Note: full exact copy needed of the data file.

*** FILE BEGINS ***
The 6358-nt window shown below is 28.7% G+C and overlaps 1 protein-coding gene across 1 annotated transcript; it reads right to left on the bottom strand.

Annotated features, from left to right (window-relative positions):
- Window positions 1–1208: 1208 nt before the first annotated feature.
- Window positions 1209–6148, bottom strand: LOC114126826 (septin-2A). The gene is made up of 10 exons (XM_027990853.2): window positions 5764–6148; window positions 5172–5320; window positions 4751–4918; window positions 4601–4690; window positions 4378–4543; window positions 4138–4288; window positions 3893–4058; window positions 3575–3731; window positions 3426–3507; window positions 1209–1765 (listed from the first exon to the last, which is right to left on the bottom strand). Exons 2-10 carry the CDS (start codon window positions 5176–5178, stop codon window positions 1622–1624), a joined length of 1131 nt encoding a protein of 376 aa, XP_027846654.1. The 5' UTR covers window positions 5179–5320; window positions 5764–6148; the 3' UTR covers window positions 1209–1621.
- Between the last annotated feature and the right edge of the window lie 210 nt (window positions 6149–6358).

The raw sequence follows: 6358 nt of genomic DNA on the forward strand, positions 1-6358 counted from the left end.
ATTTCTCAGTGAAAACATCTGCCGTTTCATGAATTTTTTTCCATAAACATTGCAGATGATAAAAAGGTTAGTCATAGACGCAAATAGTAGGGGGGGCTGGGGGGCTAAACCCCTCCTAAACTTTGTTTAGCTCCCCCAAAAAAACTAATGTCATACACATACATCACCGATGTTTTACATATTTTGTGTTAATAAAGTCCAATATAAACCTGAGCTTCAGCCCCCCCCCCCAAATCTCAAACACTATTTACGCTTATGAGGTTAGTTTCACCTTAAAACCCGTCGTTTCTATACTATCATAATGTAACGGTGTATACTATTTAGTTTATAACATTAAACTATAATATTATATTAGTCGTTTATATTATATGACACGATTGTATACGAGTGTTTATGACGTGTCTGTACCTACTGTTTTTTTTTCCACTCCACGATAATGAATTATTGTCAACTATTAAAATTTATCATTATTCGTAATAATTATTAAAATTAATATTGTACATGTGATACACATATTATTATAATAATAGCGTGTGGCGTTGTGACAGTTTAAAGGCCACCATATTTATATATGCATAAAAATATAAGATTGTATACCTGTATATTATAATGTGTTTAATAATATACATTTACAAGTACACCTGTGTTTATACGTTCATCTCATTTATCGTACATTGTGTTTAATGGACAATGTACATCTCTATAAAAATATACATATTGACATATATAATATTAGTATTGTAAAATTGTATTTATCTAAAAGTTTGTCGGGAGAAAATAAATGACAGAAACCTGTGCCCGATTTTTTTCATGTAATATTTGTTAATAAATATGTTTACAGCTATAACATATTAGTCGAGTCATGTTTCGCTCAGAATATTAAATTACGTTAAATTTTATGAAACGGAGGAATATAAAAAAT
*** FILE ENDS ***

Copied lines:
The 6358-nt window shown below is 28.7% G+C and overlaps 1 protein-coding gene across 1 annotated transcript; it reads right to left on the bottom strand.

Annotated features, from left to right (window-relative positions):
- Window positions 1–1208: 1208 nt before the first annotated feature.
- Window positions 1209–6148, bottom strand: LOC114126826 (septin-2A). The gene is made up of 10 exons (XM_027990853.2): window positions 5764–6148; window positions 5172–5320; window positions 4751–4918; window positions 4601–4690; window positions 4378–4543; window positions 4138–4288; window positions 3893–4058; window positions 3575–3731; window positions 3426–3507; window positions 1209–1765 (listed from the first exon to the last, which is right to left on the bottom strand). Exons 2-10 carry the CDS (start codon window positions 5176–5178, stop codon window positions 1622–1624), a joined length of 1131 nt encoding a protein of 376 aa, XP_027846654.1. The 5' UTR covers window positions 5179–5320; window positions 5764–6148; the 3' UTR covers window positions 1209–1621.
- Between the last annotated feature and the right edge of the window lie 210 nt (window positions 6149–6358).

The raw sequence follows: 6358 nt of genomic DNA on the forward strand, positions 1-6358 counted from the left end.
ATTTCTCAGTGAAAACATCTGCCGTTTCATGAATTTTTTTCCATAAACATTGCAGATGATAAAAAGGTTAGTCATAGACGCAAATAGTAGGGGGGGCTGGGGGGCTAAACCCCTCCTAAACTTTGTTTAGCTCCCCCAAAAAAACTAATGTCATACACATACATCACCGATGTTTTACATATTTTGTGTTAATAAAGTCCAATATAAACCTGAGCTTCAGCCCCCCCCCCCAAATCTCAAACACTATTTACGCTTATGAGGTTAGTTTCACCTTAAAACCCGTCGTTTCTATACTATCATAATGTAACGGTGTATACTATTTAGTTTATAACATTAAACTATAATATTATATTAGTCGTTTATATTATATGACACGATTGTATACGAGTGTTTATGACGTGTCTGTACCTACTGTTTTTTTTTCCACTCCACGATAATGAATTATTGTCAACTATTAAAATTTATCATTATTCGTAATAATTATTAAAATTAATATTGTACATGTGATACACATATTATTATAATAATAGCGTGTGGCGTTGTGACAGTTTAAAGGCCACCATATTTATATATGCATAAAAATATAAGATTGTATACCTGTATATTATAATGTGTTTAATAATATACATTTACAAGTACACCTGTGTTTATACGTTCATCTCATTTATCGTACATTGTGTTTAATGGACAATGTACATCTCTATAAAAATATACATATTGACATATATAATATTAGTATTGTAAAATTGTATTTATCTAAAAGTTTGTCGGGAGAAAATAAATGACAGAAACCTGTGCCCGATTTTTTTCATGTAATATTTGTTAATAAATATGTTTACAGCTATAACATATTAGTCGAGTCATGTTTCGCTCAGAATATTAAATTACGTTAAATTTTATGAAACGGAGGAATATAAAAAAT